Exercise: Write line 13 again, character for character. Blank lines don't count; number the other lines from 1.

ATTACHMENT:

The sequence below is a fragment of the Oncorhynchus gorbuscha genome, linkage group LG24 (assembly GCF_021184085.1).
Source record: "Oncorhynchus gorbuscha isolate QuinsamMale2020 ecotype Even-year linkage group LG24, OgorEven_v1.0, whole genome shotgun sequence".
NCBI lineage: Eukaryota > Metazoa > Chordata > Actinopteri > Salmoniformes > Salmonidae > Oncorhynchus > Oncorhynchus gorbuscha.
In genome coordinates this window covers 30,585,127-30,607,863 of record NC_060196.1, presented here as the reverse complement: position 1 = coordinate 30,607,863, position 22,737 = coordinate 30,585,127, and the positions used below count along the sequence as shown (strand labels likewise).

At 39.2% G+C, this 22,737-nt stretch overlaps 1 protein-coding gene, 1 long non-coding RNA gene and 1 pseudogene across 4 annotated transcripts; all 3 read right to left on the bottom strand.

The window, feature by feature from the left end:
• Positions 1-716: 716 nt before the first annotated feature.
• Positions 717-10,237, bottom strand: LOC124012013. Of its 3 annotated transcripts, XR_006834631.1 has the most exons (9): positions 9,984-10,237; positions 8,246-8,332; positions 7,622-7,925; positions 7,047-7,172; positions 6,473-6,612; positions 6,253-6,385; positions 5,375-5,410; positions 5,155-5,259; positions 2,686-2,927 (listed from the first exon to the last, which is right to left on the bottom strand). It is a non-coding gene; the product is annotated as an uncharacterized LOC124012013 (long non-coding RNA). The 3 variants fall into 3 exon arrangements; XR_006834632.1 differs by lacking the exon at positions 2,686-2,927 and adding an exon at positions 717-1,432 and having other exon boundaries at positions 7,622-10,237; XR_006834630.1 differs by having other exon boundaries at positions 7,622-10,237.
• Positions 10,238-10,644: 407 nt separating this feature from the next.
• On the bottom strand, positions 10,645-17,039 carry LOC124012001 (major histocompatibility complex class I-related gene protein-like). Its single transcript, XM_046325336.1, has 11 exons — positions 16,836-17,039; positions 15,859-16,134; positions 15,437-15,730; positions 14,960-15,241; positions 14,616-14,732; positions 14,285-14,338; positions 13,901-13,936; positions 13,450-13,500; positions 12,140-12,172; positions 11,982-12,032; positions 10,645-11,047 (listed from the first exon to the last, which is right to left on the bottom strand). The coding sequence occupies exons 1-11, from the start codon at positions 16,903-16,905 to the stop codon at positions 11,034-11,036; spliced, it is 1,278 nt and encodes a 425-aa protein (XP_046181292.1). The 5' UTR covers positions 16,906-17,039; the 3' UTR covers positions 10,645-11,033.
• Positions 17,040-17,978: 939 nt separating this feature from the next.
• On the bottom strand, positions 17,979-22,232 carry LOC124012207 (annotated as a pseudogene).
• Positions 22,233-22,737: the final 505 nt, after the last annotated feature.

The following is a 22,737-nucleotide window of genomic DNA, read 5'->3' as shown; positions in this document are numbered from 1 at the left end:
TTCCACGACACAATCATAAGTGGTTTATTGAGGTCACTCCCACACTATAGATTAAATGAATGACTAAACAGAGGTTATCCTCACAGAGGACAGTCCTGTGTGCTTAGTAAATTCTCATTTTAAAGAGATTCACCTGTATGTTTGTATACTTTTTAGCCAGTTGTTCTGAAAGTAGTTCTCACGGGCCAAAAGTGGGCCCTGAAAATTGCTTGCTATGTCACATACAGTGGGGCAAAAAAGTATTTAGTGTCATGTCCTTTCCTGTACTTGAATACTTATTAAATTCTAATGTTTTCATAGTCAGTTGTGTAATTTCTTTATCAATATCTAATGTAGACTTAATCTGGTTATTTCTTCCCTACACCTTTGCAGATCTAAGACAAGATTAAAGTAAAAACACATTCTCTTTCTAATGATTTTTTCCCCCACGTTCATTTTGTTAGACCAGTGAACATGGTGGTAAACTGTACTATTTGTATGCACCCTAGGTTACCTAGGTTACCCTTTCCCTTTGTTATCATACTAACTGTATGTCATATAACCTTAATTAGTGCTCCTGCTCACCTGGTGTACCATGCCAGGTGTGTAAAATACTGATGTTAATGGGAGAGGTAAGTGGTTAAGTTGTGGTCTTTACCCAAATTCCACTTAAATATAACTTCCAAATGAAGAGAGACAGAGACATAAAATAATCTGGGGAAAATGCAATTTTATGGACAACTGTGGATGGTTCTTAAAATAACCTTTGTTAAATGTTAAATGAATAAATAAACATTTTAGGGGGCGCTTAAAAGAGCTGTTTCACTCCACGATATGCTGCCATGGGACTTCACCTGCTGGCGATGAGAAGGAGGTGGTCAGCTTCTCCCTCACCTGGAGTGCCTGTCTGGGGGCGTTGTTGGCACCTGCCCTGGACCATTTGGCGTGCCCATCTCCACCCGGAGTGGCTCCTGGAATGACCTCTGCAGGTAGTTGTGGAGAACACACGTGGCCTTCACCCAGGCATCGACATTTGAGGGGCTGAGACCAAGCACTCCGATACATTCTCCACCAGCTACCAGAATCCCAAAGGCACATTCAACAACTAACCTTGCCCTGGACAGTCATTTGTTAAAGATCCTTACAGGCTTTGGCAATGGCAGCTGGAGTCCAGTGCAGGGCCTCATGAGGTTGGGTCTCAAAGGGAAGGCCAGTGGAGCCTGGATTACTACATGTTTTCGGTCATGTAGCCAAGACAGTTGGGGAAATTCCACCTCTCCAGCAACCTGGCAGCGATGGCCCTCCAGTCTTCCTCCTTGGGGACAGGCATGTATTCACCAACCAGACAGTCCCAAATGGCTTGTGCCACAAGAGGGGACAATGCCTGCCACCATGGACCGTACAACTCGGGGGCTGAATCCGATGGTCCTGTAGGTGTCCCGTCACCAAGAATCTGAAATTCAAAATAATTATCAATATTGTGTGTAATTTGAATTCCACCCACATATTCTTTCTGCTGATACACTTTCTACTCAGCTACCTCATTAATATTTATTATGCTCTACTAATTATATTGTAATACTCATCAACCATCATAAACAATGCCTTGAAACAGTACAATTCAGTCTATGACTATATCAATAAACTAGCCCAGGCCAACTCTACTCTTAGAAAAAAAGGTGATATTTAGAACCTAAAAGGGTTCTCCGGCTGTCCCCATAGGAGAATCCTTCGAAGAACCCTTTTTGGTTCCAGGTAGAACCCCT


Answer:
• Positions 22,233-22,737: the final 505 nt, after the last annotated feature.